Our Spring 2017 catalog is out and it’s full of so many great new books.
As we’ve announced before, we’ve got lots more Stuart Hall coming your way. Familiar Stranger: A Life between Two Islands (April) is Hall’s memoir, in which he tells how his experiences—from growing up in colonial Jamaica and attending Oxford to participating in the thorny politics of 1950s and 1960s Britain—shaped his intellectual and political work to become one of his age’s brightest intellectual lights. We’ve also got another collection of Hall’s essays, Selected Political Writings (January), and Stuart Hall’s Voice (April) by David Scott.
In Critique of Black Reason (March), eminent critic Achille Mbembe reevaluates history and racism, offering a capacious genealogy of the category of Blackness—from the Atlantic slave trade to the present—to show how the conjoining of the biological fiction of race with definitions of Blackness have been and continue to be used to uphold oppression.
We’re also looking forward to Living a Feminist Life (February) by Sara Ahmed. Showing how feminist theory is generated from everyday life and the ordinary experiences of being a feminist, she highlights the ties between feminist theory and living a life that sustains it by building on legacies of feminist of color scholarship and discussing the figure of the feminist killjoy.
Drawing on memoir, history, and theory in his new book Brilliant Imperfection (February), activist Eli Clare complicates the understanding of cure, seeing it as an ideology that serves contradictory purposes—from saving lives to social control—while critiquing cure rhetoric and the drive to cure disabled people through an insistence of the value of disability.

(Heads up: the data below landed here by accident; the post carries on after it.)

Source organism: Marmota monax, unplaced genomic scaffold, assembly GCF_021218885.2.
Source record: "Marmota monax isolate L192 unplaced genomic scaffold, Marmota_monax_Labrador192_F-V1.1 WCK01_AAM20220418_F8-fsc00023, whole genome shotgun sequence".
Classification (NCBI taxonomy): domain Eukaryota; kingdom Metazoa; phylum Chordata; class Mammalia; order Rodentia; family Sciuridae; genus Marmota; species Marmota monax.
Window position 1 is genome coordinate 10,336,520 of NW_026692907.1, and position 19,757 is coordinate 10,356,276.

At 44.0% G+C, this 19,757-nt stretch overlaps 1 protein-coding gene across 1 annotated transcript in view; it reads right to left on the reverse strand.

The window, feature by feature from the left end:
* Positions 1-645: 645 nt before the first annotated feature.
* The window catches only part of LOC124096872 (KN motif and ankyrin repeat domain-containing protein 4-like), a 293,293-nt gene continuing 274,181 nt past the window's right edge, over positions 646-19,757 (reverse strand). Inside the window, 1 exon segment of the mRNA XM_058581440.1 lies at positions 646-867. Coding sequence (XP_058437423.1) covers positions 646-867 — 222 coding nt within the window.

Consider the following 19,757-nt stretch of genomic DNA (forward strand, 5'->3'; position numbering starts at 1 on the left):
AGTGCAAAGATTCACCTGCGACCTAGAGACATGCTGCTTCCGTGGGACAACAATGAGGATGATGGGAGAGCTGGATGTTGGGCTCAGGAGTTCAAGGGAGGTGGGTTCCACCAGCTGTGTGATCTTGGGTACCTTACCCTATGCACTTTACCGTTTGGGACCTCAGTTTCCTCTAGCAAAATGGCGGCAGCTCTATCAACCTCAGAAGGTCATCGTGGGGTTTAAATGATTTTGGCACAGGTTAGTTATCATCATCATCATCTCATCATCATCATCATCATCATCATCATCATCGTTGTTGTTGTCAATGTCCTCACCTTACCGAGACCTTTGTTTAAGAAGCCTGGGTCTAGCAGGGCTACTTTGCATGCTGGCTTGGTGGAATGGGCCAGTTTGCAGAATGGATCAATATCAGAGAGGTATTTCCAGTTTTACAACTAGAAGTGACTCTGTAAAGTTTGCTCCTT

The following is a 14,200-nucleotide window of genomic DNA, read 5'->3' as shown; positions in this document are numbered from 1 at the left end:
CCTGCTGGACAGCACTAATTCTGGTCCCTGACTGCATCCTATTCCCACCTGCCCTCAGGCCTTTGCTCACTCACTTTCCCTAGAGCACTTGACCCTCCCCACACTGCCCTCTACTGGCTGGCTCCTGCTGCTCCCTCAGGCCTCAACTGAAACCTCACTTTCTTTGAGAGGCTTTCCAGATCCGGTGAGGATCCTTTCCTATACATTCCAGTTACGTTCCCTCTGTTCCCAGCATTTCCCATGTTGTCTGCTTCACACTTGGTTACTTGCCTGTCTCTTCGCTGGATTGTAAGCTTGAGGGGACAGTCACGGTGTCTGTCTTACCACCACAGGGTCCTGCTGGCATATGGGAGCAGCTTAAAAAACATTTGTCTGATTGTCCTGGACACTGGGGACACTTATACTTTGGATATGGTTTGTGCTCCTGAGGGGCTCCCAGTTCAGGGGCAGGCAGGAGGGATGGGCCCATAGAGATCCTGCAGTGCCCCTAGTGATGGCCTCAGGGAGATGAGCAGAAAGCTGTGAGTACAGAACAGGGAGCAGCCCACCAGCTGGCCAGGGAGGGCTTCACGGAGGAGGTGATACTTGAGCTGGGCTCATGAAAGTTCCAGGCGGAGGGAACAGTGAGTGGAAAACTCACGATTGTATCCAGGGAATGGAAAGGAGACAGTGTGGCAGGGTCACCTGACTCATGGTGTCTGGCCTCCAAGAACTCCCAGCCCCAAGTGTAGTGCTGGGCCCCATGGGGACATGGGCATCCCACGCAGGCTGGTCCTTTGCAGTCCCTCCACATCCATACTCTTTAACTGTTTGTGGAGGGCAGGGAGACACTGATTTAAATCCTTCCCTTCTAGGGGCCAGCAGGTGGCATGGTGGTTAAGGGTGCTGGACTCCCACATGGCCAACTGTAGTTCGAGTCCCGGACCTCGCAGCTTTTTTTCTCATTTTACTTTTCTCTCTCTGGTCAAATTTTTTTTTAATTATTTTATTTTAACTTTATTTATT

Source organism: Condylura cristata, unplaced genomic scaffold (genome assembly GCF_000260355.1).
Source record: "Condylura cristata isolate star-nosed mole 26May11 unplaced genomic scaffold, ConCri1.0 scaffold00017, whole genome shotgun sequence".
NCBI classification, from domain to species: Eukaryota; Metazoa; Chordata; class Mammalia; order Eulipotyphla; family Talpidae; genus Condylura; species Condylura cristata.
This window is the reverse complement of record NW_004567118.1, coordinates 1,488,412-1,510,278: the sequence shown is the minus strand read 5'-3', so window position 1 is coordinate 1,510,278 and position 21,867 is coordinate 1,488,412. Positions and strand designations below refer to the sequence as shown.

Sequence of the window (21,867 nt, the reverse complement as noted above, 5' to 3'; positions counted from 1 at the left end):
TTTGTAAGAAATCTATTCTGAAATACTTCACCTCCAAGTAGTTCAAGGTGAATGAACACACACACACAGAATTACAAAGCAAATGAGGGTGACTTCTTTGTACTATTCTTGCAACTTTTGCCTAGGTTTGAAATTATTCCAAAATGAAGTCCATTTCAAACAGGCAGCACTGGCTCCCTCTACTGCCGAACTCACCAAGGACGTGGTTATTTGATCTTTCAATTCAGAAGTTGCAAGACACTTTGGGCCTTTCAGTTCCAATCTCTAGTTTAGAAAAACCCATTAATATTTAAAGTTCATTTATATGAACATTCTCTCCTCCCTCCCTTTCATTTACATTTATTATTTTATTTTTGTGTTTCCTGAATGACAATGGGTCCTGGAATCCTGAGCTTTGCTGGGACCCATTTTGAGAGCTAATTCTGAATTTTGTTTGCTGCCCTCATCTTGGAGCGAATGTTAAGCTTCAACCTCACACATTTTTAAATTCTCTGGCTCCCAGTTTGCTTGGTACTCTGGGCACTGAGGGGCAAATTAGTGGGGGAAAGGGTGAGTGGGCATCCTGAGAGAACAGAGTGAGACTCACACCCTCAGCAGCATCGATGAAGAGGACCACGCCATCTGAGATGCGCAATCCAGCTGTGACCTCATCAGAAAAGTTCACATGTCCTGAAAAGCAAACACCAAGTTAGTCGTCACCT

Fresh off winning the MacArthur “Genius Grant,” Kellie Jones brings us South of Pico (April). She traces how the artists in L.A.’s black communities during the 1960s and 70s created a vibrant, productive, and engaged activist arts scene in the face of structural racism through the production of art works that spoke to African American migration and L.A.’s racial politics.
We have a great collection of books on photography this season, including Listening to Images by Tina M. Campt (May); Photography and the Optical Unconscious (May), a collection edited by Shawn Michelle Smith and Sharon Sliwinski; Photography after Photography (May) by Abigail Solomon-Godeau; and I Love My Selfie (March), in which Ilan Stavans explores the historical and cultural roots of that genre, accompanied by autoportraits by ADÁL.
We’ve got some great new theory books by William E. Connolly, James R. Martel, and Gabriel Rockhill; anthropology titles from Kashik Sunder Rajan, Didier Fassin, Nikhil Anand, Lalaie Ameeriar, David McDermott Hughes, Bruce O’Neill, and Attiya Ahmad; indigenous studies by Mark Rifkin, Noenoe K. Silva, and Joanne Barker; and gender studies titles by Michelle Murphy, Judith Casselberry, Sara R. Farris, and Julie A. Wilson and Emily Chivers Yochim. And so much more!